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Commons 1.7.2

I’ve just released version 1.7.3 of the CUNY Academic Commons. Highlights of this maintenance release include:

  • Improved redirect behavior for private blogs
  • Fixed some AJAX issues related to HTTPS
  • Fixed broken commenting issue on BuddyPress Docs
  • Reinstated “this is a minor edit” behavior for BuddyPress Docs
  • Fixed JavaScript filtering for front-page Members widget
  • Added Google Analytics plugin for individual Commons sites
  • New plugins: Meta Slider, Media Library Assistant
  • Improved styling for group forum topic listing

For complete details about the release, visit the 1.7.2 milestone.

Commons 1.7.1

I’ve just released version 1.7.1 of the CUNY Academic Commons. This is a maintenance release, which addresses a number of cleanup items related to last week’s 1.7 release. Some issues:

  • Fixed formatting bug in BuddyPress Docs
  • Replace missing Post New Topic button on group forum pages
  • Improve “uncouple” language on groupblog admin pages
  • Fixed some my-commons avatar bugs
  • New plugin: Better Search

For complete details, visit the 1.7.1 milestone.

Commons 1.7

I’ve just released version 1.7 of the CUNY Academic Commons. This is a major feature release for the Commons. Some highlights:

  • The new My Commons feature, which is a landing page that provides an at-a-glance view of activity related to your groups, friends, and sites on the Commons. My Commons is powered by the BuddyPress activity stream, and uses a custom page template for display.
  • A related feature is the ability to follow sites. Following a site will make activity from that site show up on your My Commons page, and your followed sites appear in a list on your Commons Profile. This feature is powered by the BuddyPress Followers plugin, written my team member Ray Hoh.
  • Group forums have been migrated from our ancient bbPress 1.x installation to the bbPress 2.x. I wrote a custom plugin that handled the migration between the old forum-attachments-for-buddypress plugin and our new forum attachment software.
  • BuddyPress Docs has also been brought up to date. The BuddyPress Docs In Group plugin was written as a shim to allow us to update without radically changing our interface.
  • Group members can download zip archives of group files, either en masse or by folder. This is a custom add-on for buddypress-group-documents, written by team member Daniel Jones.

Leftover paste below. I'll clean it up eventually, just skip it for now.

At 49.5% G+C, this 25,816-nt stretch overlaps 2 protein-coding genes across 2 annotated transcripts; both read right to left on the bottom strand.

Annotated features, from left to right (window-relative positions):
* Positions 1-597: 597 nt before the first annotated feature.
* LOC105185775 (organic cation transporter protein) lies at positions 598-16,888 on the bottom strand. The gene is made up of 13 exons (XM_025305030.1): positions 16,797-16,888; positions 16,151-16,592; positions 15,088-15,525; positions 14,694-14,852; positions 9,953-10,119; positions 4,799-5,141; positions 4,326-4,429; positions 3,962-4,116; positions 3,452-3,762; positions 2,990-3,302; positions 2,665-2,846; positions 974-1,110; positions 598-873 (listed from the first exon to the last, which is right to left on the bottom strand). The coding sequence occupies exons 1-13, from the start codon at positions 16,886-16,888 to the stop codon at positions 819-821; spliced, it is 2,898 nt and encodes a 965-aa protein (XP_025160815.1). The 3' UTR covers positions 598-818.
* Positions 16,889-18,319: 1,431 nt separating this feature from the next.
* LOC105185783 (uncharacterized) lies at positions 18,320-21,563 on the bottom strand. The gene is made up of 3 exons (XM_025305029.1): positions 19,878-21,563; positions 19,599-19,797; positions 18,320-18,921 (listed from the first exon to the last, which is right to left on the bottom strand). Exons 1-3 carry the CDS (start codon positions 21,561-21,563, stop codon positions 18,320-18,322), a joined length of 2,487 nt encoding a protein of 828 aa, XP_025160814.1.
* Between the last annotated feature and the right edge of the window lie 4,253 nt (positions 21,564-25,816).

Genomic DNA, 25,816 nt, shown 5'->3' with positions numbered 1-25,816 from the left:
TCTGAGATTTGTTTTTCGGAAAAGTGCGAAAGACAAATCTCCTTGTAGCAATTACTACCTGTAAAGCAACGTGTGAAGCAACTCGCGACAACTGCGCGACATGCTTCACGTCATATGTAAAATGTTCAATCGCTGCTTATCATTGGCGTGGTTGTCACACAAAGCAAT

For a complete list of changes in the release, visit the 1.7 milestone.

Commons 1.6

I’ve just released version 1.6 of the CUNY Academic Commons. This is a major feature release. Highlights:

  • Emails sent from the CUNY Academic Commons now include an HTML format. If your email client allows it, you will see links and other content rendered in the body of the email, rather than a series of URLs.
  • The Profile interface has been improved in a number of ways:
    • Text widgets now feature a rich text editor, for greater control over the formatting of your profile content
    • A new Twitter widget allows you to display latest items from your Twitter timeline
    • Individual items in the Positions widget can now be reordered
    • Miscellaneous UI improvements
  • Improved appearance for much of the main commons.gc.cuny.edu site on various devices, such as tablets and phones
  • The Blogs directory now displays blog authors, and the blog directory search now matches against author names as well as blog names
  • New features for Group Files:
    • The ability to replace existing uploads
    • Silent file deletions
  • When composing a new topic or forum reply, a live preview is displayed below the composition box

Watch our news blog and Commons Codex for more information on these and other new features in the upcoming days and weeks.

For complete details on the release, see the 1.6 milestone.

Commons 1.5.16

I’ve just released version 1.5.16 of the CUNY Academic Commons. This is a maintenance release, with the following highlights:

  • New plugins: WP Accessibility, Mailpoet Premium
  • Removed non-operational “My Forums” link from toolbar dropdown
  • Fixed bug in group invitation sending
  • Allow “New Profile” notice to be permanently dismissed

For complete details on the release, visit the 1.5.16 milestone.

Redirect BuddyPress activity reply links to forum’s “Leave a Reply”

Activity stream replies in BuddyPress are pretty cool, but they have the potential to be confusing. On the CUNY Academic Commons, we have disabled activity replies for activity entries related to blogs and forums, because allowing replies in these cases has the potential to confuse users and fracture conversation.

There are a number of ways that this could (and should, and will!) be improved in future versions of BuddyPress. But, for now, here’s a trick. The following code will change the behavior of the Reply buttons for forum-related activity entries (new forum topics, and forum topic replies), so that instead of sliding down the inline activity comment box, it goes to the Reply form on the forum topic itself.

Side note: This seems like it’d be an easy thing to do, but it turns out to be somewhat complex. As I explain in the inline documentation, the issue of pagination means that there’s no predictable way to easily concatenate a URL for a topic’s reply box (this is one of the things I want to fix in BP core) – you have to fetch the number of total replies and figure out the last page from there. Also, in the case of topic replies, you have to do an additional query to get the id of the topic that the post belongs to, because that info is not stored in the activity table. The function cac_insert_comment_reply_links() below tries to consolidate these lookups to add as few queries as possible to the pageload.

Second side note: This code is not particularly beautiful. It makes direct queries to the bbPress database tables. So sue me.

OK, so the code itself. First, put this chunk into your bp-custom.php file.

/**
 * Gets accurate reply URLs for the activity stream
 *
 * Getting accurate Reply links for forum topics is tricky because of pagination - you need to know
 * how many total posts are in the topic so that you can figure out what the last page should be.
 * Moreover, the forum reply activity items don't have the topic_id stored with them. This function
 * attempts to minimize DB queries by looking up all topic_ids at once, then looking up all post
 * counts at once - adding 2 queries for the activity loop is better than 20.
 *
 * Todo: Get a real redirecter into BuddyPress itself
 */
function cac_insert_comment_reply_links( $has_comments ) {
	global $activities_template, $wpdb, $bbdb;

	do_action( 'bbpress_init' );

	$topics_data = array();